The systems serving each pair of ORs are largely the same. Inside each operating room there three booms suspended from the ceiling. As well as services such as gas outlets, and power sockets, each boom supports a 19” Elo medical grade touch panel, which provides the main interface to the system. Mounted in the back of the panel is a Crestron QuickMedia RX module, and an additional Gefen RS-232 over Cat5 extender. This latter item was necessary to support the touch screen input – Crestron does not yet supply a medical grade touch screen. As well as a touch panel, each boom might also hold an endoscopic camera arrangement, or the anaesthetists PC or simply trays for surgical instruments. There is a fourth Elo panel mounted in the wall of each OR, and the finally the larger “cockpit” screen.
This is a 50” medical grade LCD from DTS in the US, they were the only supplier Barkai could come across able to supply such a device with 1080p resolution.
“We ran quick media to this as well,” explained Kadmon. “The idea is that they can put whatever they want on here. It’s not actually a touch panel but we used Crestron’s DVP-HD scaler to generate a split screen view of up to eight different elements.
“One requirement was to show the gas gauges. Instead of just a straight video feed, we used the capabilities of the DVP-HD as a interface controller to generate dynamic gauges using data straight from the building’s gas supply, by interfacing with the MODBUS network.”
The touch panel really is the most important piece of the puzzle, and Barkai spent considerable effort on getting both the GUI and the functionality just right for the surgeons. The company’s project manager Itzik Hoch commented: “We had so many different phases of GUI design. If we do a boardroom, we make a design and then give it to the customer who make a few changes. With the hospital we didn’t have a clue what they really needed so we had to talk to doctors and to the hospital general manager and make sure they were happy. This took a long time.”
The list of available functionality and sources on the touch screens also explains the amount of time spent on the GUI. There is the option to view sources from remote microscopy laboratories, the endoscopic camera and video conferencing codec. Patients’ vital readings, the gas gauges, an operation timer clock and warnings from the hospitals fire alarm systems can all be displayed. Control wise, the user has full command of the room’s lighting levels, the main overhead light, door access control, the air conditioning and even media playback (Barkai installed iPod docks in the racks so that surgeons can listen to their choice of music during procedures). All of this had to be integrated into an interface that could be used by a huge number of different users.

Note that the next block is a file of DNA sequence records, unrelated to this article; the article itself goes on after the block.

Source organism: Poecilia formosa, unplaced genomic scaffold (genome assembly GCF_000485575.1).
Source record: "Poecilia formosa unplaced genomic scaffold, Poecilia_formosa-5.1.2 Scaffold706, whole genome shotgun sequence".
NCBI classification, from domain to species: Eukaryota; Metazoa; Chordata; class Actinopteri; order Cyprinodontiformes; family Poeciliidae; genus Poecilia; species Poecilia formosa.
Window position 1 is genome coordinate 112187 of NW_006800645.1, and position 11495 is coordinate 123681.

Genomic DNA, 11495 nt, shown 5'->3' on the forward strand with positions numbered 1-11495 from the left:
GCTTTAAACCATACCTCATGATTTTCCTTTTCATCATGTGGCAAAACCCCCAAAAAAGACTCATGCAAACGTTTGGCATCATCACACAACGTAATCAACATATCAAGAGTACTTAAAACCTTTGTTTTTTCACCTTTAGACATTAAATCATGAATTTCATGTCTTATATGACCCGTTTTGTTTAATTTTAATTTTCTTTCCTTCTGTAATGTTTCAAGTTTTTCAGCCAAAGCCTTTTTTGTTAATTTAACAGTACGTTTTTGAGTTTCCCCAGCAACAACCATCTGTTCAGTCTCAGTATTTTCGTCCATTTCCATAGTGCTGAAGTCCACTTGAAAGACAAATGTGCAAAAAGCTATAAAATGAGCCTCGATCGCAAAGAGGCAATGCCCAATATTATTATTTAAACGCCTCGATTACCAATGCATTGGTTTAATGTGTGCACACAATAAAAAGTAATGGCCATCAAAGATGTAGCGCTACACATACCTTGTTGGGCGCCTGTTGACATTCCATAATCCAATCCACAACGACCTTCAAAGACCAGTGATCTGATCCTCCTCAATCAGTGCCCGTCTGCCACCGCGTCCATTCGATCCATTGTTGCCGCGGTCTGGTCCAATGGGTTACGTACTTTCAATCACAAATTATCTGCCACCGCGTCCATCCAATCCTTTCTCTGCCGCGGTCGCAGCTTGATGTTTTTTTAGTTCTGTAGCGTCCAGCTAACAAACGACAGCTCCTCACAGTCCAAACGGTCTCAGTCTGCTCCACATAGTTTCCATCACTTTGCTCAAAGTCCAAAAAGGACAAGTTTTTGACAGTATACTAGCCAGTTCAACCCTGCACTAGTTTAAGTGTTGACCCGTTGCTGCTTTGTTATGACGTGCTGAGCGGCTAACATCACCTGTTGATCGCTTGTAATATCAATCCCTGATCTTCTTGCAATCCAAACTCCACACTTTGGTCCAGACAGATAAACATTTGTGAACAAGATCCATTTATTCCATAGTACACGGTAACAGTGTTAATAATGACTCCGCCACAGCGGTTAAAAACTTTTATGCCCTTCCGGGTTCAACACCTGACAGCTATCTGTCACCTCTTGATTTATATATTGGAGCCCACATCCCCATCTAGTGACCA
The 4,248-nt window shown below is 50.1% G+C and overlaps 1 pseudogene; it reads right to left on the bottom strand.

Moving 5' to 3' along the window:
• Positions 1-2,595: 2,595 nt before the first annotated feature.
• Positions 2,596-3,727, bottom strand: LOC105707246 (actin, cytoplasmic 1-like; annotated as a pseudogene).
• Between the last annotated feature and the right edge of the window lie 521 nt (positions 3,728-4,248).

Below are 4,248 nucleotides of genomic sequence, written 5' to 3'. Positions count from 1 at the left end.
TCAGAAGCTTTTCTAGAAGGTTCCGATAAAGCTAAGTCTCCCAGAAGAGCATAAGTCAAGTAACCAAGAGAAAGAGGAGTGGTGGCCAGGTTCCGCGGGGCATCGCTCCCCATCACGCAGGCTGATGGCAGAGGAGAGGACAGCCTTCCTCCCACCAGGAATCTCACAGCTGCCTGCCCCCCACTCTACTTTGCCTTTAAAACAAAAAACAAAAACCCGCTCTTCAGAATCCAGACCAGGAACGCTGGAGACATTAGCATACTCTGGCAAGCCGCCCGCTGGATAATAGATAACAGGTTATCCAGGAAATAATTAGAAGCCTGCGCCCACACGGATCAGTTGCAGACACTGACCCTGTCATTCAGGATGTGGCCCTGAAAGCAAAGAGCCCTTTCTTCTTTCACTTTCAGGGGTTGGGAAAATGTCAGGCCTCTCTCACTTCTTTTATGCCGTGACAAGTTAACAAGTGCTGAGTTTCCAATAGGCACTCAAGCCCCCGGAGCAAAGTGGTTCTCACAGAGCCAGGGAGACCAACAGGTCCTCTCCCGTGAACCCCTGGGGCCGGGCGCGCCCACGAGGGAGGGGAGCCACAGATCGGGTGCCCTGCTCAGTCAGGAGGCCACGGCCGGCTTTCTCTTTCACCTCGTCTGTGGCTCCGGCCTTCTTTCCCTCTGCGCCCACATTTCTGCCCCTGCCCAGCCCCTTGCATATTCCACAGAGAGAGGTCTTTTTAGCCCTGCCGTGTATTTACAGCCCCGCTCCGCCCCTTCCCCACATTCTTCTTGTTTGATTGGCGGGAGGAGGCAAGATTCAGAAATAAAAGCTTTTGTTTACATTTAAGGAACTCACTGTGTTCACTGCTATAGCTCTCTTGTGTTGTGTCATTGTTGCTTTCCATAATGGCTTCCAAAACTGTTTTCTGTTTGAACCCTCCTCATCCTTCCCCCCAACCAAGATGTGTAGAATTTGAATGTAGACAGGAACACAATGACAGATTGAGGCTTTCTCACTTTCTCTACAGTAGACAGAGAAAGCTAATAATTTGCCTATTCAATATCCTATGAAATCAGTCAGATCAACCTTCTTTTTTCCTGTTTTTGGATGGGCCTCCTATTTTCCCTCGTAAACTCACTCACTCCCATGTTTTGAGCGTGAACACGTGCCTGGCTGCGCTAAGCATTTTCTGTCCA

Each two-room system is held together by a Crestron 161x16 quick media matrix. On the input side of this is a pair of DVP-HD scaler / controllers (one for each room) and the other video sources for the ORs. These include PCs, the endoscopes, the overhead and videoconference cameras and also inputs from the pathology labs. Outputs from the QM 16x16 include the five displays in each OR and a send to the main control rack.
On the lighting control and audio side of the rack, the master controller is a single Crestron MC2E shared between the two ORs. This governs a pair of dimmer arrays for the ceiling lights and relay controls for the door system and surgery lamps.
Handling audio routing and processing is a Biamp AudiaFLEX. A cobranet network operates around the operating floor, and for video conferencing Barkai also installed an AEC-2 card for acoustic echo cancellation.
Sources for the AudiaFLEX box include a microphone in each OR for VC purposes, the iPod interfaces in the rack and inputs from the VC codec. Audio outputs in the operating room are simply a pair of WHD Marine series loudspeakers. These were chosen for their water resistance for cleaning purposes. When it came to powering them Barkai found that they were starting to run out of rack space. A solution presented itself in the shape of InOut audio’s rack mount amplifiers. Kadmon explained: “We didn’t need much power, we wanted something small, reliable and controllable that we could integrate into Room View later on.” InOut’s RS-232 port and half rack width fitted the bill perfectly.
It’s hard to disguise how impressed I was with this installation. It’s a true systems integration job. And whilst it perhaps seems obvious to an AV integrator that all of these systems could be tied together via a central platform, to the medical profession this is still new ground. They are used to packaged solutions from major vendors (irony noted) which are not just hard, but impossible to integrate with gear from other people. The application of sound AV theory to what is a completely new market for Barkai has left the customer extremely pleased with the result, and opened up new ground for the company.
“We learned a whole new language on this project,” said Kadmon. “It’s an incredible reference for us. Doctors from all over Israel are coming to see what we have done.”
Assuta’s general manager Prof. Shapiro had the final word on the matter: “Flexibility has always been one of our greatest strengths. This is the first hospital we have built, which will give us the capability to easily change and update its equipment during its life time.”